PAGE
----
Specially prepared legal documents and disclaimers should be displayed on business websites in order to protect business owners against ordinary risks associated with business operations. However, these disclaimers will not provide protection against false statements made in the course of promoting a business. In a recent case, the Federal Court fined Harvey Norman Holdings Ltd $1.25 million for various breaches of the Competition and Consumer Act 2010 (Cth) amounting to misleading and deceptive conduct.
The Australian Competition & Consumer Commission (the ACCC) alleged that between the dates of October 2008 and July 2011, Harvey Norman made misleading representations on its company website and in brochures mailed throughout Australia. Then representations indicated that certain products were available at certain prices. However, the reality was that the prices were only available at a few stores Australia-wide.
There were a number of actions of Harvey Norman that created the impression in the mind of the reader that the prices in the brochure and on the website were available Australia-wide, not in a very limited number of locations. These include:
- the distribution of brochures throughout Australia, giving the impression that the goods were available in Harvey Norman outlets located in areas in which the brochures were distributed;
- the inclusion of a list of stores on the back of some brochures, giving the impression that the sale prices in the brochure applied to the listed stores, when in fact this was not always the case;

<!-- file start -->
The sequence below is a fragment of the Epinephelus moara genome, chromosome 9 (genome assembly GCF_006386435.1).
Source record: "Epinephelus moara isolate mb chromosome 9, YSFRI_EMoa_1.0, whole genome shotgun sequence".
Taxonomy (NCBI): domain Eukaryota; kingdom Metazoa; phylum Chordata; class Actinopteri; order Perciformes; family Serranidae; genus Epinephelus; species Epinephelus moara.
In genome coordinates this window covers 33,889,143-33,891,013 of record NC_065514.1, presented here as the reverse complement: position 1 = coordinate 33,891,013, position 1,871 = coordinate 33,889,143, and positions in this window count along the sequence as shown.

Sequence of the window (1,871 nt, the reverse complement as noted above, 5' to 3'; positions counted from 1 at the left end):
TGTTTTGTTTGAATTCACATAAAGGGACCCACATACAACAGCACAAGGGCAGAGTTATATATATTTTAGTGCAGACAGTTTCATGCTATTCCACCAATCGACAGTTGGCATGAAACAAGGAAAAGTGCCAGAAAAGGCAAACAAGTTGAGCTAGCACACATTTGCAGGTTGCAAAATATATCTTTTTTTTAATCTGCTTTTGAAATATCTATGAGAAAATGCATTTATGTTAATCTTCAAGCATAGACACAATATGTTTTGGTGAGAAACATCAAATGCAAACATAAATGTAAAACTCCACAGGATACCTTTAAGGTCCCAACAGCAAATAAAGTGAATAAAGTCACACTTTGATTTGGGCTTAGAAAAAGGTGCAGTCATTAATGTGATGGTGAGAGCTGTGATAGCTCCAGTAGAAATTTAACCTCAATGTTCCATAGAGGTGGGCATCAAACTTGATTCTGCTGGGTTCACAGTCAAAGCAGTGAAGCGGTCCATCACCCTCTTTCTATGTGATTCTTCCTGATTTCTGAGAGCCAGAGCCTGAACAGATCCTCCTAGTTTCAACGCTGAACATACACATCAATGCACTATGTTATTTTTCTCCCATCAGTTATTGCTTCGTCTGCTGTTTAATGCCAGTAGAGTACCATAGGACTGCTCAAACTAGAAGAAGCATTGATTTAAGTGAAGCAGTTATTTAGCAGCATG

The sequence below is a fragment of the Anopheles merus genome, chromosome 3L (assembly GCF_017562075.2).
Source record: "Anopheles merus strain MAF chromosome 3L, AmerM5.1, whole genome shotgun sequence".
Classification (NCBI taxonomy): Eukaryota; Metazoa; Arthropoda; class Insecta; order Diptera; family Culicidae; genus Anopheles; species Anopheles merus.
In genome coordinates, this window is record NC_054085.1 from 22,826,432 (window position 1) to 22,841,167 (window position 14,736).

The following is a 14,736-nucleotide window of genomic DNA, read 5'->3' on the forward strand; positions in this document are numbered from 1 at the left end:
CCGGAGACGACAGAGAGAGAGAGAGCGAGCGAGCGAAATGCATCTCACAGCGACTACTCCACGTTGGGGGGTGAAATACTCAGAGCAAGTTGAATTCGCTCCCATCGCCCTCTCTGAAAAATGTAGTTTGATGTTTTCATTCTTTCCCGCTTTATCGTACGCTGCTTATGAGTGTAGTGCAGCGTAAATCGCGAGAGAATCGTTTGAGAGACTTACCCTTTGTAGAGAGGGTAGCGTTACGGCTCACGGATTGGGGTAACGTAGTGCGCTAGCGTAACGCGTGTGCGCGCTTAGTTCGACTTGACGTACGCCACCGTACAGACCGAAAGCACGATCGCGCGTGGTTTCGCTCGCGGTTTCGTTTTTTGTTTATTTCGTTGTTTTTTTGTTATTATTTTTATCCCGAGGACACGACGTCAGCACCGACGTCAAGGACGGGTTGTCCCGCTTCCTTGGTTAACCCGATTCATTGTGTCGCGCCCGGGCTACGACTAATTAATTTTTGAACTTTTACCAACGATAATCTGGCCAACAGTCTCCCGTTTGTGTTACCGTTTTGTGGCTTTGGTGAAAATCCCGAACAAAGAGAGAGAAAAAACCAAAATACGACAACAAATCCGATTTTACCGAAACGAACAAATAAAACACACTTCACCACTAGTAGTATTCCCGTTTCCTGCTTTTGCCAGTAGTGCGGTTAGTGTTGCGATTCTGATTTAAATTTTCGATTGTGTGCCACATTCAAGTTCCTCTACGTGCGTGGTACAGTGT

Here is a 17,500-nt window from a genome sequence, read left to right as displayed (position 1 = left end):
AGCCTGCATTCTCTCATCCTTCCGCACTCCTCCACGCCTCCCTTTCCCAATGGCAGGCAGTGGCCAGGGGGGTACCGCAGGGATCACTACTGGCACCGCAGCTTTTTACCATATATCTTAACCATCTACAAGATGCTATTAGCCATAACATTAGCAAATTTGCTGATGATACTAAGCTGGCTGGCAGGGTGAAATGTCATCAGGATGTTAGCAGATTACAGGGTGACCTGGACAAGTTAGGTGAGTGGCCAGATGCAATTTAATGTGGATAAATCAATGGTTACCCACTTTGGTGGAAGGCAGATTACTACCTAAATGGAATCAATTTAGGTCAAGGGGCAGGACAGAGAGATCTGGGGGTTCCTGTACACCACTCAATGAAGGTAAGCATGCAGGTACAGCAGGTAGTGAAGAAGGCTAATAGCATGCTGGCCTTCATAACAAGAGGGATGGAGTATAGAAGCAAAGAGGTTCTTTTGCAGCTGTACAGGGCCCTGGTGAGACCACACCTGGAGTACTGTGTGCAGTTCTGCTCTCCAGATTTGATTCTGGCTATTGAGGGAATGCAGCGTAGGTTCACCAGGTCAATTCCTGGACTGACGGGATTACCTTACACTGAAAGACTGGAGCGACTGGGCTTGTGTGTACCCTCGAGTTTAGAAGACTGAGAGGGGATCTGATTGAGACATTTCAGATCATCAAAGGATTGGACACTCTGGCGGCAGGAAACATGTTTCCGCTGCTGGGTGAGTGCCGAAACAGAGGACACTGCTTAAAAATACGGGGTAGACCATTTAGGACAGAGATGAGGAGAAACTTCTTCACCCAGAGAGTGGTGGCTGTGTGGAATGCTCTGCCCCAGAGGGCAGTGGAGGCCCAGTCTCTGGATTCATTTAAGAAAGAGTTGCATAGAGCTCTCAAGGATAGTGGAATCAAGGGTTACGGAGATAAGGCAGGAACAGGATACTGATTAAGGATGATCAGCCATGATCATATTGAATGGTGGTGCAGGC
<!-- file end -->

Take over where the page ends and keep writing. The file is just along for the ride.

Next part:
- the ‘shop finder’ function on all pages of the company website allowing users to find their closest store, without indication that the listed products or sales may not be available at all chosen locations; and
- the use of the “Harvey Norman ®” trade mark, suggesting involvement of the corporate entity when it actually referred to a group of independent franchisees.
These factors amounted to a significant impression that the prices and products advertised would be available at all Harvey Norman store locations.
Harvey Norman had displayed disclaimers on both the brochures and its company website that stated the restrictions on the availability of the products, and also clarified that the products were stocked only by independent franchisees of Harvey Norman.
The court was of the view that despite the use of such disclaimers, they did not overcome the misleading representation of the company website that suggested the prices and products were widely available.
Further, the court felt that Harvey Norman was mindful that customers would not be aware of the inclusion of these disclaimers in the fine print and this conduct amounted to “contemptuous manipulation of the expectations of ordinary consumers”. The court found that Harvey Norman had the intention of marketing to a large customer base, despite the offers in the brochure and on the company website being available at only a few locations.
Disclaimers and legal documents are effective at protecting business owners from risks associated with ordinary business operations. However, as Harvey Norman discovered, a business cannot mislead and deceive customers via representations on a company website, only to include the truth in hidden fine print. Ultimately, a disclaimer will not disclaim you from liability relating to non-compliance with competition and consumer laws.
It is important to be cautious when making general statements and then relying on disclaimers to limit their scope.